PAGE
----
Anchorage Assembly Chair Suzanne LaFrance lost control of the public hearing about the forced masking of Anchorage, which continued on Thursday night.
She started on the wrong foot with the crowd, after she passed a rule forbidding Assemblywoman Jamie Allard and Mayor Dave Bronson from addressing any more testifiers with their questions. She called their questions dilatory — a delay tactic.
The crowd went into resistance mode after seeing the Assembly take an action the people viewed as a hostile act.
They came to the mic to testify, and when they didn’t use all of their three minutes allowed, they stood there and stared until the clock ran out.
One child spoke at the mic for a minute, talking about how hard it is for her and her friends to be constantly masked, and then the child stood silently, until someone in the audience started whistling “Glory, Glory, Hallelujah,” and soon most of the audience was singing along.
The audio-visual worker running the Assembly’s YouTube channel for the public cut the sound, but the singing continued until the child’s three minutes had finished. The crowd cheered.
Later, in a similar situation where the speaker had not used up her time, the crowd broke into a full rendition of the National Anthem, while LaFrance leaned over to get advice from Assemblyman Felix Rivera. She was no longer in the position to bang the gavel during the National Anthem, but she didn’t face or listen to the crowd.
It’s been six nights of testimony and the people still come, night after night in an attempt to keep testifying in order to delay the vote on the law that the Assembly seeks to pass that would force all of Anchorage into masks. The ordinance is under consideration after the Assembly majority advanced it to the agenda during a nearly secret meeting at the end of September.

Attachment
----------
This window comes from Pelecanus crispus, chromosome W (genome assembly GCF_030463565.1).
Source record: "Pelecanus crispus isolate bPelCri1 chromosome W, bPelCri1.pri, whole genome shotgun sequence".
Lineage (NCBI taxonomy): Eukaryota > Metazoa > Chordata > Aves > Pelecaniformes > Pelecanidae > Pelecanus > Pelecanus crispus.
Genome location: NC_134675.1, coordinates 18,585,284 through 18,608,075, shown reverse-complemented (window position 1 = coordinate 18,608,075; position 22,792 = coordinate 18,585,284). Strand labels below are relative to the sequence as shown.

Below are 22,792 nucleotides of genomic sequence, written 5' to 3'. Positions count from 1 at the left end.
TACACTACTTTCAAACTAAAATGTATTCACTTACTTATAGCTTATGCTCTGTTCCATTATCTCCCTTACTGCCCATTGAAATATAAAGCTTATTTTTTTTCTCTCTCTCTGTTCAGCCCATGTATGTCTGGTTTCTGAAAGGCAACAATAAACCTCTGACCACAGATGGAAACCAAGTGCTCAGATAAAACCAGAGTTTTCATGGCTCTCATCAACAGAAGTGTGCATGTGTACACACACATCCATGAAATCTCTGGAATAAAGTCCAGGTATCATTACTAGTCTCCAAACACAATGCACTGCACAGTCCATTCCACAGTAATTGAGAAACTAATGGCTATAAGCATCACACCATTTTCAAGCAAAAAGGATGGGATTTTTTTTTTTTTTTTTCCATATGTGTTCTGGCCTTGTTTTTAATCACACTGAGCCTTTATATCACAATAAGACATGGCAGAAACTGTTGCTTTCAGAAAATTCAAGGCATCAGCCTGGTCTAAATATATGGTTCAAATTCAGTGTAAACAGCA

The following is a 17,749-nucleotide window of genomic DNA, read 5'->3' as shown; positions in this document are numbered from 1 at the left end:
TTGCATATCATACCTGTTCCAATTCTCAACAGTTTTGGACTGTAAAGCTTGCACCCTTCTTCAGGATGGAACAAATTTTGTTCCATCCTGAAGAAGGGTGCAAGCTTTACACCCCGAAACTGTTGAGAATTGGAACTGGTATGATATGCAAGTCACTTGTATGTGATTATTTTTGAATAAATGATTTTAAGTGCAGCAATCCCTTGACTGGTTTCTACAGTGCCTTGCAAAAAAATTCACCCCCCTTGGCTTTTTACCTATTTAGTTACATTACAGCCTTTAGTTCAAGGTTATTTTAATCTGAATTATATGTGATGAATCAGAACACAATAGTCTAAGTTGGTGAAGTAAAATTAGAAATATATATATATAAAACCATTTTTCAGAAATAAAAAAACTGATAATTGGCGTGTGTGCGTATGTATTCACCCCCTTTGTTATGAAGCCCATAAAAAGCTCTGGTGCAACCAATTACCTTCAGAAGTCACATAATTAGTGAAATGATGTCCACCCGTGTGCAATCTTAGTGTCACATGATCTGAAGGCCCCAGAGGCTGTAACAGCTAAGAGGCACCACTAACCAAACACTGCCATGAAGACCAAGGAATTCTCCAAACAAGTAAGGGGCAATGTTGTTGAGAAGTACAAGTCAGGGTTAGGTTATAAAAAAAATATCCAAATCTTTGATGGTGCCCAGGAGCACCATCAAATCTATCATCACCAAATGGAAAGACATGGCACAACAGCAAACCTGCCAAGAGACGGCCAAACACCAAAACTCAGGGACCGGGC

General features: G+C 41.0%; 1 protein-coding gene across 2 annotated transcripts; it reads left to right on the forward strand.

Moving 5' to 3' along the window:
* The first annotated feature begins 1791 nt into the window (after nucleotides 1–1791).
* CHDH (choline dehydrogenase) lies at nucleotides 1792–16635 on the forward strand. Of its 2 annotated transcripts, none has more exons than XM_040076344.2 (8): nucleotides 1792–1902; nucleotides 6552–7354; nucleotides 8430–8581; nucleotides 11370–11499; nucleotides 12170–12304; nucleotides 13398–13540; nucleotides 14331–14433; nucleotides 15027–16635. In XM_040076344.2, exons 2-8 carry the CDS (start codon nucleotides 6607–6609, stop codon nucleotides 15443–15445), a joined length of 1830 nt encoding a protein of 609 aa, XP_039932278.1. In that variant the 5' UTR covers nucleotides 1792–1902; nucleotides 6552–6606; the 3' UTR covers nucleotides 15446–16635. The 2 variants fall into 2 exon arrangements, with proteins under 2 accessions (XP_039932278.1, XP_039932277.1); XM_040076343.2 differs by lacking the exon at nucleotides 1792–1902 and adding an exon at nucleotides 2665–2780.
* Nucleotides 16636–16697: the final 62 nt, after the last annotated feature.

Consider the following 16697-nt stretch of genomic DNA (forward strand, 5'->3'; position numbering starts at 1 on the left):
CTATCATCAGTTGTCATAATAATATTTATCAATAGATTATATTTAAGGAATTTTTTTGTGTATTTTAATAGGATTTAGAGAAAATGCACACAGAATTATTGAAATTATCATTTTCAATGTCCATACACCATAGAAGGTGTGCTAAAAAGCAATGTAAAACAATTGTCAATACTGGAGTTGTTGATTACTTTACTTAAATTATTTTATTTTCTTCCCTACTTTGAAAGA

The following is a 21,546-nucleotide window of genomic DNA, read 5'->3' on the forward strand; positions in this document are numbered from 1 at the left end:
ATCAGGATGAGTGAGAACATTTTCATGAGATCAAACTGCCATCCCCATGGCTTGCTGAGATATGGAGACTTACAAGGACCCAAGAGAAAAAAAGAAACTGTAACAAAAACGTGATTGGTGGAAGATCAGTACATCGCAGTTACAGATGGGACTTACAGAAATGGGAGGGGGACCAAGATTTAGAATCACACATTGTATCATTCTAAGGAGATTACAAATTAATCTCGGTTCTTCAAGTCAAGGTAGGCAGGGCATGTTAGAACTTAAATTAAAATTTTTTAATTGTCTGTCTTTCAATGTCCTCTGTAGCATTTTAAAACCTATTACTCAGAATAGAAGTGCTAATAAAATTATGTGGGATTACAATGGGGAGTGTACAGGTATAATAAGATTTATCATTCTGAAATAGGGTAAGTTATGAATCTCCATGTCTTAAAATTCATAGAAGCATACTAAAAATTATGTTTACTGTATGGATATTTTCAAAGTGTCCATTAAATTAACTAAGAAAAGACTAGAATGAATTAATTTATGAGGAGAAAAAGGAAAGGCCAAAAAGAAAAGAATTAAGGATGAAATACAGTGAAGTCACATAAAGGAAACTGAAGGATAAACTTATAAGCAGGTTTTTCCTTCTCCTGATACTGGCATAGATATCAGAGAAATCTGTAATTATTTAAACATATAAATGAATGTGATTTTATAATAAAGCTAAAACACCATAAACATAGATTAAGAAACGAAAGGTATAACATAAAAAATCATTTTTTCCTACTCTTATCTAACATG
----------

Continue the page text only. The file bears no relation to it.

On Thursday night, after LaFrance muzzled the mayor and Allard, the mayor dismissed the security guards and Adam Trombley, director of the city’s economic and community development department, walked out to the podium and removed the Plexiglas barricade, to the cheering of the public.
As things were clearly not going the direction of the Assembly majority, LaFrance then tried to move the meeting to a small room in City Hall on Friday starting at 9 am, to ensure that no more testifiers would attend. The room the Assembly uses at City Hall only holds about 40 people. That failed after it became transparent that what was going on was an attempt to keep the public out.
“It really does appear that we are trying to exclude public testimony,” said Assemblywoman Jamie Allard.
The audience booed the idea and City Manager Amy Demboski said there were not enough police resources to provide security, and she suggested 5 pm Friday or any evening next week.
Assemblyman Chris Constant, calling in over the phone, accused the Administration of trying to control the time and manner during which the Assembly would meet, something refuted by Demboski.
Assemblywoman Austin Quinn-Davidson, who no longer attends meetings in person, said over the phone that it was “an unruly, disrespectful meeting. I can’t believe I am witnessing this!”
Assemblywoman Meg Zaletel, also phoning in her comments, said her ordinance was “in response to a public health emergency. We have a tool we need to debate so we can possibly deploy that tool to help a public health emergency … It has been readily apparent that there is intention delay to getting to debate on this item.”
Allard responded that there is no public health emergency that she was aware of, either from the governor or the mayor of Anchorage.
Ultimately the Assembly chose to compromise and continue the hearing at 3 pm on Friday; the public hearing cannot be closed any earlier than 6 pm, with an end of the meeting set at 10 pm. The meeting will be in the Assembly chambers in the Loussac Library.